A variation on a fable by Aesop ("The Lion and the Mouse") in which a mouse aids a mighty lion who had once spared his life. This children's film casts real animals – with a big brown bear in the role of the lion, and proves that little friends can prove to be great friends indeed.
In this children’s film, a white mouse cavorts about the forest, mostly on the back of a bumbling black bear, creating such a stir that other forest creatures (a deer, a tortoise, a hawk and a hound) have to put a stop to it. Animals speak with human voices and “act” out their parts.
Created by award-winning animator/director Les Drew, this animated short features Doris Dingle and her family of three cats. Sure to appeal to children of all ages, The Dingles shows what happens when an unexpected violent wind disrupts the family's idyllic life. The film is based on the book The Dingles, written by Helen Levchuk and illustrated by John Bianchi.
This series of three 10-minute films features Peep the chicken, Chirp the robin and Quack the duck. On their travels, they meet a cat, a ladybug, a turtle and a frog who speaks from both sides of his mouth. Narrated by Peter Ustinov, these films are great for young children aged 3–5.
An animated cartoon to help children explore why and how animals move as they do. A little boy discovers that he cannot compete with a monkey, a snake or a horse by imitating the way they move. He can only outdistance them when he climbs into a vehicle that can travel in any environment, proving that the human capacity for technological invention creates a wholly different relationship to our environment.
The NFB's 45th Oscar®-nominated film.
This short animation is a zany version of the classic fairy tale, with the leading role played by a mistreated, romantic penguin, with hilarious results. Cinderella Penguin loses her magic flipper as she runs to meet her midnight deadline, but all ends well when Prince Charming finds the right webbed foot and the nasty step-family is brought to heel.
In this animated short by Sheldon Cohen, young May wants a dog more than anything else in the world. She thinks about dogs all the time; she talks about them, reads about them and covers the walls of her bedroom with dog pictures. But every time she asks her parents for a puppy, they tell her to wait till she's older. But sticking to her motto of "If at first you don’t succeed, try again," May comes up with an ingenious idea to change her parents' minds. Based on the book by Dayal Kaur Khalsa.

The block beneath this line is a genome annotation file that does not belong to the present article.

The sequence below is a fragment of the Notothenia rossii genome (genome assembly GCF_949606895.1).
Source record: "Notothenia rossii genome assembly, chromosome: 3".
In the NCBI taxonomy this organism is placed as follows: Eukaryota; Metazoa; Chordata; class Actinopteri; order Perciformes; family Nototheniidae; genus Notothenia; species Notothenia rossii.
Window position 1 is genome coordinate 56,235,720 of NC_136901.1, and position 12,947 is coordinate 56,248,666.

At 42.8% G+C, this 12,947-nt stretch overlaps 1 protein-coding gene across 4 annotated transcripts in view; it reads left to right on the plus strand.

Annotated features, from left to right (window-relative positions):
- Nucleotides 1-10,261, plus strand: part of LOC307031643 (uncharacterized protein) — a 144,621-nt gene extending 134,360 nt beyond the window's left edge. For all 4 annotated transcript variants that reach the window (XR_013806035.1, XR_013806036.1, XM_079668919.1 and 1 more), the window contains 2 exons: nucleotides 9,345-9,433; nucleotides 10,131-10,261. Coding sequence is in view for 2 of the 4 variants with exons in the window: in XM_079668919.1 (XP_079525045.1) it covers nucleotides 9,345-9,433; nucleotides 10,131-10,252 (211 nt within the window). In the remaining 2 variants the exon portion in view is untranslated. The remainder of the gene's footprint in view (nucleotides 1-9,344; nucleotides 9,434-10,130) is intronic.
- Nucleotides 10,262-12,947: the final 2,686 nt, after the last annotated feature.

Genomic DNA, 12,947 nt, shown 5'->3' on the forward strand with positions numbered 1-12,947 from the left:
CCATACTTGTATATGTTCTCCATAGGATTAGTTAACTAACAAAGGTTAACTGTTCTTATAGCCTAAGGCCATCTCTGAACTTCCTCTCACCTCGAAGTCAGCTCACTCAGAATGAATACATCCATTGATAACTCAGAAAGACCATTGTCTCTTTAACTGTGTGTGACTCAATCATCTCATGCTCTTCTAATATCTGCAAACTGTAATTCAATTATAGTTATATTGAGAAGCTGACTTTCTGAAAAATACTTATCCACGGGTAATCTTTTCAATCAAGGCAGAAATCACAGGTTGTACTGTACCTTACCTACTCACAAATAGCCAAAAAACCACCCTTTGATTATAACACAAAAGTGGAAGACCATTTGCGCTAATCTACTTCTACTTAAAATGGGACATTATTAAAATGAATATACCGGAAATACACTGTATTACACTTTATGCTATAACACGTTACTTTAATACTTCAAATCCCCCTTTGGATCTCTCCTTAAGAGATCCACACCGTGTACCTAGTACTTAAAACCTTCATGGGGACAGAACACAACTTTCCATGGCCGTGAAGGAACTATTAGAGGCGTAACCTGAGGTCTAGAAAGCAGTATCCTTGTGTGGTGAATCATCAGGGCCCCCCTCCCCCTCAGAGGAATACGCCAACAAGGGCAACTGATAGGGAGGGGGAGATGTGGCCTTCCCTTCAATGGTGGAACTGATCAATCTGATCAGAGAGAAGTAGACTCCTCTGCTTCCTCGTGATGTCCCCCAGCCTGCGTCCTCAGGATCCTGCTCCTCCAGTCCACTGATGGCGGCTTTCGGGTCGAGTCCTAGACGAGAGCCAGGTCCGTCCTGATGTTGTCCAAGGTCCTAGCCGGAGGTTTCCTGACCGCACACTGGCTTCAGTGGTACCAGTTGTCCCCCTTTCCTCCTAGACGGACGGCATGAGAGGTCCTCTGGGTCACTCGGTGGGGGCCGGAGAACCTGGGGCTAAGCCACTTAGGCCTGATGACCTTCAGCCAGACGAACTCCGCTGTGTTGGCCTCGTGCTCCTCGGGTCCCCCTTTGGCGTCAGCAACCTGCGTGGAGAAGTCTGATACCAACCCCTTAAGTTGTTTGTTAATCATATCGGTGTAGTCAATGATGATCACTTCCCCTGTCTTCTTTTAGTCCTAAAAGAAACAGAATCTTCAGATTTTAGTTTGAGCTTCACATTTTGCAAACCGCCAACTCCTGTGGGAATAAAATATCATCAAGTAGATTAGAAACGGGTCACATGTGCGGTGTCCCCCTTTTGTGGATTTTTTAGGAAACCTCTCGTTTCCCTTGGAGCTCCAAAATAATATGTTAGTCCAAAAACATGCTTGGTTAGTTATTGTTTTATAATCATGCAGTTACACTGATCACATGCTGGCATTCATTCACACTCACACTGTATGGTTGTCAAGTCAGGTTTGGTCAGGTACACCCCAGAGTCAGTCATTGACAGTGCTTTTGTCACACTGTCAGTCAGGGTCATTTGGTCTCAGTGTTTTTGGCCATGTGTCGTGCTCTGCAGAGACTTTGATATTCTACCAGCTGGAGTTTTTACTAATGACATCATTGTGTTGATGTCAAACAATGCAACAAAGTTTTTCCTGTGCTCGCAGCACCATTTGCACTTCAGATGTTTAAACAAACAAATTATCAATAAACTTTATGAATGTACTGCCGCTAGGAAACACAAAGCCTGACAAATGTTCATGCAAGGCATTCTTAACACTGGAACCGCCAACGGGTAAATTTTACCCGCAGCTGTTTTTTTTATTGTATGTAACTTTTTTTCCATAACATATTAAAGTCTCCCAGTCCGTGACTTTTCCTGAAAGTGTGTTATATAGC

The NFB's 23rd Oscar®-nominated film.
Based on Holling C. Holling's book of the same name, Paddle to the Sea is Bill Mason's film adaptation of the classic tale of an Indigenous boy who sets out to carve a man and a canoe. Calling the man "Paddle to the Sea," he sets his carving down on a frozen stream to await spring’s arrival. The film follows the adventures that befall the canoe on its long odyssey from Lake Superior to the sea.
A grandmother tells her young grandchild the moving tale of a lonely girl and an unforgettable magical cat in this animated short narrated by Oscar®, Emmy and Tony award winner Maureen Stapleton. The film is based on a short story written by Dayal Kaur Khalsa and adapted by two-time Governor General's award recipient Tim Wynne-Jones.
The dinosaurs were headed for trouble. They ate nothing but junk food. They never brushed their teeth. They stayed up all night. And though they loved jumping off cliffs, they didn't like the landings much. The early mammals tried to warn them. "Keep that up and you'll all be extinct!" they said. But the dinosaurs just laughed... and over time, they evolved into birds.
Everyone has wondered what it would be like to dig right through to the other side of the Earth. This animated short takes that notion one step further. Here, the probe is accomplished by an ingenious machine dubbed Old Chucknose, which with the help of amazing gadgetry, bores through every layer of the Earth’s crust and centre.
For more background info on this film, visit the NFB.ca blog.
Ages 6 to 11
English Language Arts - Children's Stories/Fables
English Language Arts - Journalism
Ethics and Religious Culture - Ethical Values
Science - Life Systems/Ecology
Younger students can write stories and/or modern version of a fable. Research animals' habitats and incorporate into story. Older grades- compare /brainstorm small groups, then whole class how cartoons can form our ideas re animals and their behaviour. Find a Disney clip or other cartoon and examine how animal is depicted, write up, research actual animal and compare fictional v. non-fictional facts. Discuss ethics of such depictions on children.